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- Almost the same circumstances which gave birth to Buddhism in India surrounded the rise of Krishna. Not only this, the events of that day we find happening in our own times.[Source]
- In Krishna we find ... two ideas [stand] supreme in his message: The first is the harmony of different ideas; the second is non-attachment. A man can attain to perfection, the highest goal, sitting on a throne, commanding armies, working out big plans for nations. In fact, Krishna's great sermon was preached on the battlefield.[Source]
- In the Krishna Incarnation He says that the root of all sorts of misery is Avidyâ (Nescience) and that selfless work purifies the mind. But " what is no-work" (Gita).[Source]
- Krishna did everything but without any attachment; he was in the world, but not of it. "Do all work but without attachment; work for work's sake, never for yourself."[Source]
- [Krishna says :] "You cannot die nor can I. There was never a time when we did not exist. There will never be a time when we shall not exist. As in this life a man begins with childhood, and [passes through youth and old age, so at death he merely passes into another kind of body]. Why should a wise man be sorry?" And where is the beginning of this emotionalism that has got hold of you? It is in the senses. "It is the touch of the senses that brings all this quality of existence: heat and cold, pleasure and pain. They come and go." Man is miserable this moment, happy the next. As such he cannot experience the nature of the soul. ...[Source]
- Krishna talks of himself as God, as Christ does. He sees the Deity in himself. And he says, "None can go a day out of my path. All have to come to me. Whosoever wants to worship in whatsoever form, I give him faith in that form, and through that I meet him. ....[Source]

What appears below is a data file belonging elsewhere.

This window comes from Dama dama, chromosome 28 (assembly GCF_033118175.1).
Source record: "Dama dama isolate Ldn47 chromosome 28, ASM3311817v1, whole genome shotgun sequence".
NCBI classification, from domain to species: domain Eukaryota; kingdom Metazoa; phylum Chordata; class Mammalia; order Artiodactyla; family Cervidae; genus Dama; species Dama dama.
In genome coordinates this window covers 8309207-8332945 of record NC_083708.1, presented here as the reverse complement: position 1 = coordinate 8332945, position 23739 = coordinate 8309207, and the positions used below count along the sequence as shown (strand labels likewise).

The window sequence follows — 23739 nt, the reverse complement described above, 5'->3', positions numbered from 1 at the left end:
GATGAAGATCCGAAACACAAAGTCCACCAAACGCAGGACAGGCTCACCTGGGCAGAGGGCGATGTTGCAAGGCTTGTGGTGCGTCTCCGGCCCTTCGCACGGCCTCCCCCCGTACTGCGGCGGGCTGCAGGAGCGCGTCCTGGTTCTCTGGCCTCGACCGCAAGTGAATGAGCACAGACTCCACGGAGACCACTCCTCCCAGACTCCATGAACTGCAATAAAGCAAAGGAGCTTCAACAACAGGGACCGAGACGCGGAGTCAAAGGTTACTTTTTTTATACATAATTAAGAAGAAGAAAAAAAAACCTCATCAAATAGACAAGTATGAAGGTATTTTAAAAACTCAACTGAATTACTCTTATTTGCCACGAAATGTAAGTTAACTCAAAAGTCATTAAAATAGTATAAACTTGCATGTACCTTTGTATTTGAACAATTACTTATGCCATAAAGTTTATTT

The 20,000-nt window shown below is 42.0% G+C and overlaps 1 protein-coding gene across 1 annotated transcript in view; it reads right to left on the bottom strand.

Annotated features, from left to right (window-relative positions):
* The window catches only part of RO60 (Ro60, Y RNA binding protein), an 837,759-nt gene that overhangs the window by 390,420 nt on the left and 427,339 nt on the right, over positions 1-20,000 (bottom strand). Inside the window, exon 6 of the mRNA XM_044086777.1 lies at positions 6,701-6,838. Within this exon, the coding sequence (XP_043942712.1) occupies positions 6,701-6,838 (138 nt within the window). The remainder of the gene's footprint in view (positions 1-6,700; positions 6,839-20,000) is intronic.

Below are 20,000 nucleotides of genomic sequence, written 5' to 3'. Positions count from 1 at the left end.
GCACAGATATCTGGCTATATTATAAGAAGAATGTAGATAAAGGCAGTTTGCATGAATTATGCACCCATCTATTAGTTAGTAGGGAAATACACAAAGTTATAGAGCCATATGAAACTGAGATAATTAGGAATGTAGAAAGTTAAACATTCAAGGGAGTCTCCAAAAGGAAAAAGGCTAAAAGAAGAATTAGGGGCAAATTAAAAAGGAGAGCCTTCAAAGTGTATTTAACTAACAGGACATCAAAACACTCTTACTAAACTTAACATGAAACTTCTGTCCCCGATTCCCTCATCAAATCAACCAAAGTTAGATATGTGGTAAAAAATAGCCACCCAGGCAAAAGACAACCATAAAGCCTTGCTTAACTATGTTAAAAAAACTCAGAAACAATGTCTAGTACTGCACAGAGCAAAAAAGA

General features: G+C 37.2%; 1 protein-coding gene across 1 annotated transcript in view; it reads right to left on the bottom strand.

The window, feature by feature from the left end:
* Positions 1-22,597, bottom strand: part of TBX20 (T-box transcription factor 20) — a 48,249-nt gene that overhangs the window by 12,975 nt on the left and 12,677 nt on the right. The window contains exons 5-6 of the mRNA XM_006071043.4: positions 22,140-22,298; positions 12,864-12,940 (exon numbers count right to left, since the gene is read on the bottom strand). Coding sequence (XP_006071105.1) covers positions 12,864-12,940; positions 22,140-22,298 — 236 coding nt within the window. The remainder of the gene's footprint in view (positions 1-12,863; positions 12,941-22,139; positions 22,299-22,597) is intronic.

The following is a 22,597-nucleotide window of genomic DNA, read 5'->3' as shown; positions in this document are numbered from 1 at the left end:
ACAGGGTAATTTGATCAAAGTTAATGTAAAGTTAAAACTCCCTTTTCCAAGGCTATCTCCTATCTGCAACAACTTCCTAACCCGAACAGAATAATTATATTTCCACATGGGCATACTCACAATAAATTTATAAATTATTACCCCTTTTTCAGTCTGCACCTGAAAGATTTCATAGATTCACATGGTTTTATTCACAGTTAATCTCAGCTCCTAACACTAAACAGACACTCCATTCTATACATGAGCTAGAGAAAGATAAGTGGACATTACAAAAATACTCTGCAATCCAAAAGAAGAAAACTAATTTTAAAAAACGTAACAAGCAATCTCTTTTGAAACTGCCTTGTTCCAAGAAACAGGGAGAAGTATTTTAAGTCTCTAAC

- Our Krishna — you know, the Hindu prophet — he is very mythological. A good deal of his life, and everything about him, is written only by his disciples; and then there seem to be, sometimes, three or four men, who all loom into one.[Source]
- Shri Krishna ought to be painted as He really was, the Gita personified; and the central idea of the Gita should radiate from His whole form as He was teaching the path of Dharma to Arjuna, who had been overcome by infatuation and cowardice.... Look here, thus does he hold the bridle of the horses -- so tight that they are brought to their haunches, with their forelegs fighting the air, and their mouths gaping. This will show a tremendous play of action in the figure of Shri Krishna. His friend, the world - renowned hero, casting aside his bow and arrows, has sunk down like a coward on the chariot, in the midst of the two armies. And Shri Krishna, whip in one hand and tightening the reins with the other, has turned Himself towards Arjuna, with his childlike face beaming with unworldly love and sympathy, and a calm and serene look -- and is delivering the message of the Gita to his beloved comrade. Now, tell me what idea this picture of the Preacher of the Gita conveys to you.[Source]